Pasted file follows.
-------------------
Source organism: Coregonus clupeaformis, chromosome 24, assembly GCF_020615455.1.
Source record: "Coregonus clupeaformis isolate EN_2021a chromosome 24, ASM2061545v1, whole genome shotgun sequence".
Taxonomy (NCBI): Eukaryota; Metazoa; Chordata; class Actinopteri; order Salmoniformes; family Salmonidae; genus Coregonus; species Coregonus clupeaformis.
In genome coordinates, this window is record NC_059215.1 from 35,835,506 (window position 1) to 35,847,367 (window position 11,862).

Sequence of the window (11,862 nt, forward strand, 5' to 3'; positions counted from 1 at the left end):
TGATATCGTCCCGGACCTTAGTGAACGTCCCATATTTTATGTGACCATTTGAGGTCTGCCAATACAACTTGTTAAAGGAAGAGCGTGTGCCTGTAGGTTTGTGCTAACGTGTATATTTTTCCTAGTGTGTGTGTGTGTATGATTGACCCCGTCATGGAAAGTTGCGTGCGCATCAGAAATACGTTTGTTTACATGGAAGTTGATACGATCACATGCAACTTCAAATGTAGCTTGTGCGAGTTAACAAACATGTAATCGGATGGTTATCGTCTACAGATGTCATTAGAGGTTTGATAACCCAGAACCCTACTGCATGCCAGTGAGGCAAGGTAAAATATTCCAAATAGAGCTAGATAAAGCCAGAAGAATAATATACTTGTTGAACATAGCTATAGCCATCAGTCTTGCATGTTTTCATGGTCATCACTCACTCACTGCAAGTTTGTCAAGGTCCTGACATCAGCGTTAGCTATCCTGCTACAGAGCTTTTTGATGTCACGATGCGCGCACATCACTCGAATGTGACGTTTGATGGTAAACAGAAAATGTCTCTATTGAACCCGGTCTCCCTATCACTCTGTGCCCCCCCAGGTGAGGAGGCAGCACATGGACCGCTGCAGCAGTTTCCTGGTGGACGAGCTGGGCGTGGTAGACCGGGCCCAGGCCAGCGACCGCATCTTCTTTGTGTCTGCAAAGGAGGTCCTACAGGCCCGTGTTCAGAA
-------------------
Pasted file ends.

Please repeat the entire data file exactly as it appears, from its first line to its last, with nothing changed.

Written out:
Source organism: Coregonus clupeaformis, chromosome 24, assembly GCF_020615455.1.
Source record: "Coregonus clupeaformis isolate EN_2021a chromosome 24, ASM2061545v1, whole genome shotgun sequence".
Taxonomy (NCBI): Eukaryota; Metazoa; Chordata; class Actinopteri; order Salmoniformes; family Salmonidae; genus Coregonus; species Coregonus clupeaformis.
In genome coordinates, this window is record NC_059215.1 from 35,835,506 (window position 1) to 35,847,367 (window position 11,862).

Sequence of the window (11,862 nt, forward strand, 5' to 3'; positions counted from 1 at the left end):
TGATATCGTCCCGGACCTTAGTGAACGTCCCATATTTTATGTGACCATTTGAGGTCTGCCAATACAACTTGTTAAAGGAAGAGCGTGTGCCTGTAGGTTTGTGCTAACGTGTATATTTTTCCTAGTGTGTGTGTGTGTATGATTGACCCCGTCATGGAAAGTTGCGTGCGCATCAGAAATACGTTTGTTTACATGGAAGTTGATACGATCACATGCAACTTCAAATGTAGCTTGTGCGAGTTAACAAACATGTAATCGGATGGTTATCGTCTACAGATGTCATTAGAGGTTTGATAACCCAGAACCCTACTGCATGCCAGTGAGGCAAGGTAAAATATTCCAAATAGAGCTAGATAAAGCCAGAAGAATAATATACTTGTTGAACATAGCTATAGCCATCAGTCTTGCATGTTTTCATGGTCATCACTCACTCACTGCAAGTTTGTCAAGGTCCTGACATCAGCGTTAGCTATCCTGCTACAGAGCTTTTTGATGTCACGATGCGCGCACATCACTCGAATGTGACGTTTGATGGTAAACAGAAAATGTCTCTATTGAACCCGGTCTCCCTATCACTCTGTGCCCCCCCAGGTGAGGAGGCAGCACATGGACCGCTGCAGCAGTTTCCTGGTGGACGAGCTGGGCGTGGTAGACCGGGCCCAGGCCAGCGACCGCATCTTCTTTGTGTCTGCAAAGGAGGTCCTACAGGCCCGTGTTCAGAA